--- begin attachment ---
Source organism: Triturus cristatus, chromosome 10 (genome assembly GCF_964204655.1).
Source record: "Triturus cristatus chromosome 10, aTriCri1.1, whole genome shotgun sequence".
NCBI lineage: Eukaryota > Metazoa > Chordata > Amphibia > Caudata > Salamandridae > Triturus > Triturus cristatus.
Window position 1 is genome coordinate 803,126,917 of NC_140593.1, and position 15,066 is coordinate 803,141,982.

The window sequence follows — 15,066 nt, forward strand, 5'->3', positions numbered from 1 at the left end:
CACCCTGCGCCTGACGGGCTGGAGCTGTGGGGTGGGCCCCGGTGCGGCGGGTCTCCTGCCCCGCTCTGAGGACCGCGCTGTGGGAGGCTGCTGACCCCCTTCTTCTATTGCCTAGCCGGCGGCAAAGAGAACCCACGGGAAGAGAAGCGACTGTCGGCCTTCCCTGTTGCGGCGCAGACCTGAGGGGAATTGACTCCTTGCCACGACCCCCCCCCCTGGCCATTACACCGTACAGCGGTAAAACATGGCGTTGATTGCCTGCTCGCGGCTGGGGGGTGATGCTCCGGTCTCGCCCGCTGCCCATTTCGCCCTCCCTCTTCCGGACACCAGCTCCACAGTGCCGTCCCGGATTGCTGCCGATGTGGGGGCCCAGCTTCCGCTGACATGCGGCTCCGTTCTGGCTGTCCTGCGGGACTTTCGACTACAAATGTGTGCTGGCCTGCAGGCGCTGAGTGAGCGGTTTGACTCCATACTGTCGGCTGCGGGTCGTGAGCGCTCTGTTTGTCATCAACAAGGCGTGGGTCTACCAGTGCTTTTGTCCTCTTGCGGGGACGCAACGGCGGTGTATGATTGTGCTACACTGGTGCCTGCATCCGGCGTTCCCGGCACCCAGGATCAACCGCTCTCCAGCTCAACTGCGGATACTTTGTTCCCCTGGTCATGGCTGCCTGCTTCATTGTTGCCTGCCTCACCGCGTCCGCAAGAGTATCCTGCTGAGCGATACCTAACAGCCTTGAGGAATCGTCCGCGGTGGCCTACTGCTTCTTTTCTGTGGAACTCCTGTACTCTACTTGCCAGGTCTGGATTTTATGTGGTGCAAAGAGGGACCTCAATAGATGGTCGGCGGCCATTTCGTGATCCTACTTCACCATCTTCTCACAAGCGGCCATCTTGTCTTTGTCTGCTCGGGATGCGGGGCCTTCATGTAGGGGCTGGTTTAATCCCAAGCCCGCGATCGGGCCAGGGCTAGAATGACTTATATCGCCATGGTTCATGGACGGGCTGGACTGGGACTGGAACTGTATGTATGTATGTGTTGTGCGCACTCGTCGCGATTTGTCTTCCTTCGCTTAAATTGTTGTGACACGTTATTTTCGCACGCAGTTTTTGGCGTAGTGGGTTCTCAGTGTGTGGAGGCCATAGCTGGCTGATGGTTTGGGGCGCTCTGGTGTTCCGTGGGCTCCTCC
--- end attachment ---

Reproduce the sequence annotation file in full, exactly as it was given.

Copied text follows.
Source organism: Triturus cristatus, chromosome 10 (genome assembly GCF_964204655.1).
Source record: "Triturus cristatus chromosome 10, aTriCri1.1, whole genome shotgun sequence".
NCBI lineage: Eukaryota > Metazoa > Chordata > Amphibia > Caudata > Salamandridae > Triturus > Triturus cristatus.
Window position 1 is genome coordinate 803,126,917 of NC_140593.1, and position 15,066 is coordinate 803,141,982.

The window sequence follows — 15,066 nt, forward strand, 5'->3', positions numbered from 1 at the left end:
CACCCTGCGCCTGACGGGCTGGAGCTGTGGGGTGGGCCCCGGTGCGGCGGGTCTCCTGCCCCGCTCTGAGGACCGCGCTGTGGGAGGCTGCTGACCCCCTTCTTCTATTGCCTAGCCGGCGGCAAAGAGAACCCACGGGAAGAGAAGCGACTGTCGGCCTTCCCTGTTGCGGCGCAGACCTGAGGGGAATTGACTCCTTGCCACGACCCCCCCCCCTGGCCATTACACCGTACAGCGGTAAAACATGGCGTTGATTGCCTGCTCGCGGCTGGGGGGTGATGCTCCGGTCTCGCCCGCTGCCCATTTCGCCCTCCCTCTTCCGGACACCAGCTCCACAGTGCCGTCCCGGATTGCTGCCGATGTGGGGGCCCAGCTTCCGCTGACATGCGGCTCCGTTCTGGCTGTCCTGCGGGACTTTCGACTACAAATGTGTGCTGGCCTGCAGGCGCTGAGTGAGCGGTTTGACTCCATACTGTCGGCTGCGGGTCGTGAGCGCTCTGTTTGTCATCAACAAGGCGTGGGTCTACCAGTGCTTTTGTCCTCTTGCGGGGACGCAACGGCGGTGTATGATTGTGCTACACTGGTGCCTGCATCCGGCGTTCCCGGCACCCAGGATCAACCGCTCTCCAGCTCAACTGCGGATACTTTGTTCCCCTGGTCATGGCTGCCTGCTTCATTGTTGCCTGCCTCACCGCGTCCGCAAGAGTATCCTGCTGAGCGATACCTAACAGCCTTGAGGAATCGTCCGCGGTGGCCTACTGCTTCTTTTCTGTGGAACTCCTGTACTCTACTTGCCAGGTCTGGATTTTATGTGGTGCAAAGAGGGACCTCAATAGATGGTCGGCGGCCATTTCGTGATCCTACTTCACCATCTTCTCACAAGCGGCCATCTTGTCTTTGTCTGCTCGGGATGCGGGGCCTTCATGTAGGGGCTGGTTTAATCCCAAGCCCGCGATCGGGCCAGGGCTAGAATGACTTATATCGCCATGGTTCATGGACGGGCTGGACTGGGACTGGAACTGTATGTATGTATGTGTTGTGCGCACTCGTCGCGATTTGTCTTCCTTCGCTTAAATTGTTGTGACACGTTATTTTCGCACGCAGTTTTTGGCGTAGTGGGTTCTCAGTGTGTGGAGGCCATAGCTGGCTGATGGTTTGGGGCGCTCTGGTGTTCCGTGGGCTCCTCC